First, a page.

Lastly, the Padres may simply not wish to sell low on Headley, who in 2012 was a legitimate MVP candidate but has been bothered by injuries since. Headley rode a monstrous second-half surge that season to a fifth-place finish in the MVP voting, batting .308/.386/.592 after the All-Star break. Knowing that his diminished performance will lead to a lesser return in terms of prospects, San Diego may prefer to hope that Headley finishes with a strong performance. That could lead the Padres to make a qualifying offer and receive draft pick compensation if he signs elsewhere, though that scenario is my own speculation and not something included in Sanders’ report.
The Blue Jays have relied heavily on Brett Lawrie and Juan Francisco at the hot corner this season. Francisco has seen a good deal of playing time against right-handed pitching, with Lawrie shifting to second base on those days. When the Jays face a lefty starter, Lawrie has shifted back to third with one of Steven Tolleson or Munenori Kawasaki handling second base. However, Lawrie is currently on the DL and Francisco’s bat has cooled, even against right-handed pitching. Francisco is hitting just .164/.215/.377 in the month of June, and that slide, coupled with his poor defense at third, have likely played into Toronto’s motivation to search for upgrades.
Here’s the latest out of San Diego:
- Third baseman Chase Headley will be coping with a herniated disc for the rest of the season, reports Jeff Sanders of the San Diego Union-Tribune (via Twitter). Sanders says it will take six to eight weeks to know whether the issue will resolve itself. It remains to be seen what impact the news will have on efforts to trade Headley, if he is shopped. In my view, to bring back anything close to the value he once seemed to hold, the veteran will need to turn around his lagging play and show that his back is not a problem. (An earlier version of this bullet incorrectly suggested that Sanders had reported that surgery was a possibility.)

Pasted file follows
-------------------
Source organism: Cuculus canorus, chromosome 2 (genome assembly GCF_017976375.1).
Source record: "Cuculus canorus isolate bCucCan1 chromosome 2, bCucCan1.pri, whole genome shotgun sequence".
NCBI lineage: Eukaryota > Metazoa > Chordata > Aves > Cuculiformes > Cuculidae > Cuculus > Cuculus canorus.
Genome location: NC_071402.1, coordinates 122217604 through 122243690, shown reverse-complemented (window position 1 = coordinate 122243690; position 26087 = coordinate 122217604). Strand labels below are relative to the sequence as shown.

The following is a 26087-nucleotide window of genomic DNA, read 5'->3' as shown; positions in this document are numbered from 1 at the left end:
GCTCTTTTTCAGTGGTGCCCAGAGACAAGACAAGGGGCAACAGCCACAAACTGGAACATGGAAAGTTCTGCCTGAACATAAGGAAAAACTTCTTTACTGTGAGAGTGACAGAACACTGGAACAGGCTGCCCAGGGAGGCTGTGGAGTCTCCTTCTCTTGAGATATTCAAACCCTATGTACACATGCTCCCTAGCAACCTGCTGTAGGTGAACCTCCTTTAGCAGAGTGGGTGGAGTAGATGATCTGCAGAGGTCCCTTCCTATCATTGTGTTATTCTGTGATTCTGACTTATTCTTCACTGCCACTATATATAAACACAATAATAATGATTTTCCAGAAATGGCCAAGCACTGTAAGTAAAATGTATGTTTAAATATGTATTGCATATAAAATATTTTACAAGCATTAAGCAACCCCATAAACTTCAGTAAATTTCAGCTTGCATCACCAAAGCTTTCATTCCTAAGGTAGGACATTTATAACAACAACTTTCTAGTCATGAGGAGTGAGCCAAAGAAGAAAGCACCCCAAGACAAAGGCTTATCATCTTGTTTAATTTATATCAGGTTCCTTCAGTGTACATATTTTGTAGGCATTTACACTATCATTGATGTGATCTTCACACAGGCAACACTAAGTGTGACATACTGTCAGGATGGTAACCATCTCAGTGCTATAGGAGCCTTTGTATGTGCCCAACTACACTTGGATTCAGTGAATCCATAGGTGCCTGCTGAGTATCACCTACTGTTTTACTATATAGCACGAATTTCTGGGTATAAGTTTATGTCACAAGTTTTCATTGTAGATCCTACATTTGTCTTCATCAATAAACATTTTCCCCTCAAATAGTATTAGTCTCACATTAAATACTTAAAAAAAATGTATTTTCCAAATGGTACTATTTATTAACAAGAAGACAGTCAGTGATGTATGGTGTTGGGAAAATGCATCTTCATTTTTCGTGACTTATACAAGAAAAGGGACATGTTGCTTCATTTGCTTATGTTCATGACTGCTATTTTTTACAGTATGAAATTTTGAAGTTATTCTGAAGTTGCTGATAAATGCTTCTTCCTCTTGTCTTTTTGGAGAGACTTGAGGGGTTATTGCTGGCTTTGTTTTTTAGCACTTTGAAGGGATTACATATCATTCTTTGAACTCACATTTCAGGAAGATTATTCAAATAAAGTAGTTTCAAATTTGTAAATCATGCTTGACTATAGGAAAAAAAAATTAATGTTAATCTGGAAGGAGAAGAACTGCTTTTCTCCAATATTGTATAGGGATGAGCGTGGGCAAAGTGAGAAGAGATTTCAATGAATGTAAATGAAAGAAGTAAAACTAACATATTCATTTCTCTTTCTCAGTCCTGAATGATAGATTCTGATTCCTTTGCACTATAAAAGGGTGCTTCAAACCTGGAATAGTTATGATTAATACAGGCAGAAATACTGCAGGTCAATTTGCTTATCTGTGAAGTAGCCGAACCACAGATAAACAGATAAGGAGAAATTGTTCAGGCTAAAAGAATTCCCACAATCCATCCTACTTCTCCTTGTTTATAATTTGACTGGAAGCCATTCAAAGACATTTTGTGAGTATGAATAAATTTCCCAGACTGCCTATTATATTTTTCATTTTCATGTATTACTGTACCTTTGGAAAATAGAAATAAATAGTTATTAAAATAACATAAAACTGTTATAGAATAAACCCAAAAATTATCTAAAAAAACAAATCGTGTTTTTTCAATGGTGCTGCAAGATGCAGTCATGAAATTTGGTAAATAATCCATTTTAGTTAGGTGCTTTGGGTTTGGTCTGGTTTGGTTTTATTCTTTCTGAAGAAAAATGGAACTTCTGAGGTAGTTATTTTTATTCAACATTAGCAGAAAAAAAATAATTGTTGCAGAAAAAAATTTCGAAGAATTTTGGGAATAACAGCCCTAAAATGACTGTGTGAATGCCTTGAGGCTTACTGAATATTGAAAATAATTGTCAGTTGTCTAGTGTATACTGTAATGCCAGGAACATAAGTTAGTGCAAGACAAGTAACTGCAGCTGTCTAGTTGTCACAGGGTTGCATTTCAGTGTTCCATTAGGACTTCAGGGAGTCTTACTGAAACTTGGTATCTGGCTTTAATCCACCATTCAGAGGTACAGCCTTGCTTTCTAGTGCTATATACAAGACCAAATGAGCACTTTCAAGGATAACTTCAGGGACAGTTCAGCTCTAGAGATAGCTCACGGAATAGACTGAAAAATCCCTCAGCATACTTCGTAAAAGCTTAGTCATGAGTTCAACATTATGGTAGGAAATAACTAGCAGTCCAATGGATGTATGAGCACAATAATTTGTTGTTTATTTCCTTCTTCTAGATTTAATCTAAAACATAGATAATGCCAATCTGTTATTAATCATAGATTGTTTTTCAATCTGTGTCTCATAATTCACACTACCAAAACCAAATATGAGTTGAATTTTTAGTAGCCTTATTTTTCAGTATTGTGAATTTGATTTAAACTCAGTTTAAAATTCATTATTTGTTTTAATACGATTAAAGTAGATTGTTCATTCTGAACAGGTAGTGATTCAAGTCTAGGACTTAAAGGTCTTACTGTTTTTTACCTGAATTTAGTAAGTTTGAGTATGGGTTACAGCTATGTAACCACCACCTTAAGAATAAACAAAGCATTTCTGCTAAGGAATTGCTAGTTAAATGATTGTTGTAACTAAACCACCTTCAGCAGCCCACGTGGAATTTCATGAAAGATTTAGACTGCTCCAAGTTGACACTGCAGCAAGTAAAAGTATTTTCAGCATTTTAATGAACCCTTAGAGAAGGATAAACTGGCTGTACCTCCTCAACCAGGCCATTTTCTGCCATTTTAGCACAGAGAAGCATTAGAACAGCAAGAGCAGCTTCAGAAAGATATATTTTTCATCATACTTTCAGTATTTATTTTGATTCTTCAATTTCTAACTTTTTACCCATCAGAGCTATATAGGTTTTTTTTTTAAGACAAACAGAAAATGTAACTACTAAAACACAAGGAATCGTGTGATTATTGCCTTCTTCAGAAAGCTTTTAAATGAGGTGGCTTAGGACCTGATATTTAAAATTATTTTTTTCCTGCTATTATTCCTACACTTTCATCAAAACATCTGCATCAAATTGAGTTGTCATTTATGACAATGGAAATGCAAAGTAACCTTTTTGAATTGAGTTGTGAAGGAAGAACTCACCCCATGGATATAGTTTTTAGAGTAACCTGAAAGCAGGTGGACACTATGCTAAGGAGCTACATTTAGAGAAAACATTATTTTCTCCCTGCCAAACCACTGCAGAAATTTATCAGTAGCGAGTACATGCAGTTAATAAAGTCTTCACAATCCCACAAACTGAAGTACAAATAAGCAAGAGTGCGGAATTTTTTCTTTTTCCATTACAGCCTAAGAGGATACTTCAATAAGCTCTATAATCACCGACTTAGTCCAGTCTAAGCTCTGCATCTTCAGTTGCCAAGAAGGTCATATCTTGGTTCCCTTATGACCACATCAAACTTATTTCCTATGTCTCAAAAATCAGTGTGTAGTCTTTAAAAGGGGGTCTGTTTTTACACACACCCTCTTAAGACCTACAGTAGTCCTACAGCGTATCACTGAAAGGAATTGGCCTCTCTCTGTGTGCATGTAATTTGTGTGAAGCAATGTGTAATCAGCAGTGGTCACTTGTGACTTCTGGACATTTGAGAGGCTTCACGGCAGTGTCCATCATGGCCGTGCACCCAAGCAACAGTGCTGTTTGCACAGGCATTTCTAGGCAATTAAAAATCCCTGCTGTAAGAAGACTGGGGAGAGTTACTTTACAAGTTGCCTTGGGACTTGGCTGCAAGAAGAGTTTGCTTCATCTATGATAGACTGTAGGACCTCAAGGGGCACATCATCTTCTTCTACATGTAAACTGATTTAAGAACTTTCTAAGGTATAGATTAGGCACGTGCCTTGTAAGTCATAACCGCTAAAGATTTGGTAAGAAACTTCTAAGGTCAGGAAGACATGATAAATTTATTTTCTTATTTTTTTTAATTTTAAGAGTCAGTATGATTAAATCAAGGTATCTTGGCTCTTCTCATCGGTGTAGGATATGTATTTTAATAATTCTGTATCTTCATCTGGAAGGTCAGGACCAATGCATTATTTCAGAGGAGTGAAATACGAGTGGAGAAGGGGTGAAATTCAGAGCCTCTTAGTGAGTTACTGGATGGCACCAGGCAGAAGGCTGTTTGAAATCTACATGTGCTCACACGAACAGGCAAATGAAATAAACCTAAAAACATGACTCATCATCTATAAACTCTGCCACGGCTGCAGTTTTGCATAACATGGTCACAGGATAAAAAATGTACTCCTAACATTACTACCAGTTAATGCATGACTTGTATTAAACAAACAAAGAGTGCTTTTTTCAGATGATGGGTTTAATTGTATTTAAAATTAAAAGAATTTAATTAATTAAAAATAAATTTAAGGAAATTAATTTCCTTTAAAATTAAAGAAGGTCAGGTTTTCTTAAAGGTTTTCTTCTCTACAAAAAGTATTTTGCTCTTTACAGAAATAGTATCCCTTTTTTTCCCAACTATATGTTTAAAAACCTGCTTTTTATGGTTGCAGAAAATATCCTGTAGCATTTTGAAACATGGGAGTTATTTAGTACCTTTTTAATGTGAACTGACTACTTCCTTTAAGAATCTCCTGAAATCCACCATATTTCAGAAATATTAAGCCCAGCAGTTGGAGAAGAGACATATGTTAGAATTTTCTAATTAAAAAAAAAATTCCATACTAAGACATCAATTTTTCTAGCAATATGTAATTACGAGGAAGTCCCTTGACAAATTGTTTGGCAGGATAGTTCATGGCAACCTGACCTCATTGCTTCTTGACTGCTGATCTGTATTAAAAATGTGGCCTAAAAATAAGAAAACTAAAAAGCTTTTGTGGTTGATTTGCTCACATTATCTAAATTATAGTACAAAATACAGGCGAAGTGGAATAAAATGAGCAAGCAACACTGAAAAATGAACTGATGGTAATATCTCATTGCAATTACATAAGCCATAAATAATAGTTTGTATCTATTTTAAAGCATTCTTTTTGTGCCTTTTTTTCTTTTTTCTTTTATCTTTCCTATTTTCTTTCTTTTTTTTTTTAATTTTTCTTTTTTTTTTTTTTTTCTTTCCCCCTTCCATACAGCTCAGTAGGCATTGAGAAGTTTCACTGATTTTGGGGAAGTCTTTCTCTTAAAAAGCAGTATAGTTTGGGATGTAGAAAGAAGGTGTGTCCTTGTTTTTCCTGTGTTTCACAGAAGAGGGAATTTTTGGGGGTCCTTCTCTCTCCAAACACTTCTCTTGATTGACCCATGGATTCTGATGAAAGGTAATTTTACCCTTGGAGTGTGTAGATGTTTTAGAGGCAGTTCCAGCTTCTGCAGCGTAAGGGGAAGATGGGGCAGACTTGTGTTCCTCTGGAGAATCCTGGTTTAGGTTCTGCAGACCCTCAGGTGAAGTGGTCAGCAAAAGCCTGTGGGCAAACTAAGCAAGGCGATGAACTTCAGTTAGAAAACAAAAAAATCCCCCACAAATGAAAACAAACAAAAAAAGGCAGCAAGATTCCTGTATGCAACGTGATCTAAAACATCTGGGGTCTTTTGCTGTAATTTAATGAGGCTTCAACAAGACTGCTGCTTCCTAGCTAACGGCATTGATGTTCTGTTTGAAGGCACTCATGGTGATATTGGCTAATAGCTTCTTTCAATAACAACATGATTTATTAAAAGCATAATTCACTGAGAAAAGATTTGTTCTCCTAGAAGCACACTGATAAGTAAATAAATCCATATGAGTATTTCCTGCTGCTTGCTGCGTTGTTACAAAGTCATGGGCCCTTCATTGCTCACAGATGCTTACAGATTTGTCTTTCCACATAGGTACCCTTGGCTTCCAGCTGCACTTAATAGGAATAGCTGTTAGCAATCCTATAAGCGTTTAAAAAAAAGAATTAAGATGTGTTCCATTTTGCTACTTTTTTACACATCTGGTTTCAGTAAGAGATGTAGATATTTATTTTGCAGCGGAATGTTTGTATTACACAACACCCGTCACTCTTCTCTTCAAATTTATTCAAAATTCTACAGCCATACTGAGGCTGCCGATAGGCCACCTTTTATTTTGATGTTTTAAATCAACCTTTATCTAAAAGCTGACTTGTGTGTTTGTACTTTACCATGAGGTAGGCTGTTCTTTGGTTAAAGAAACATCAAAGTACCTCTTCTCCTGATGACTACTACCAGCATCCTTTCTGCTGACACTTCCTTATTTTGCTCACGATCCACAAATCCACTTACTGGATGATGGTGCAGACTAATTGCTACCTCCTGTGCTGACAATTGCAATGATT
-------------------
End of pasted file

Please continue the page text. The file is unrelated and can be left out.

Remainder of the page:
- San Diego is moving ahead with interviews for its newly-created GM opening, Ken Rosenthal of FOX Sports reports in a series of tweets (1; 2; 3; 4). Among the candidates are current Padres front office members A.J. Hinch and Omar Minaya, as well as former Marlins president Larry Beinfest. The Friars have asked permission to interview candidates from other clubs, including Billy Eppler (Yankees), Mike Hazen (Red Sox), Thad Levine (Rangers), Jason McLeod (Cubs), David Forst (Athletics), and Michael Girsch (Cardinals). It is highly unlikely, says Rosenthal, that the club will have a new GM installed before the trade deadline, though it is possible that the new top baseball decisionmaker will have been chosen at that point.
- Club president Mike Dee created the list of candidates by “talking to people the last two months to identify the bright general managers, assistant general managers and directors of player personnel and others,” club executive chairman Ron Fowler tells MLB.com’s Corey Brock. The club has already received permission to meet with at least two of the candidates noted above, says Brock, and could consider other candidates like John Coppolella of the Braves and Damon Oppenheimer of the Yankees.
- Longtime executive Andy MacPhail is hoping to make a return to the game, tweets Nick Cafardo of the Boston Globe, and would have interest in the Padres GM role.
Nick Cafardo of the Boston Globe has lots of hot stove information to share in his latest Sunday Notes column…
- Kendrys Morales has already become a positive clubhouse figure in his short time with the Twins and Cafardo wouldn’t be surprised to see Minnesota try to extend the slugger. It’s also possible the Twins could deal Morales before the deadline and then re-sign him as a free agent this winter.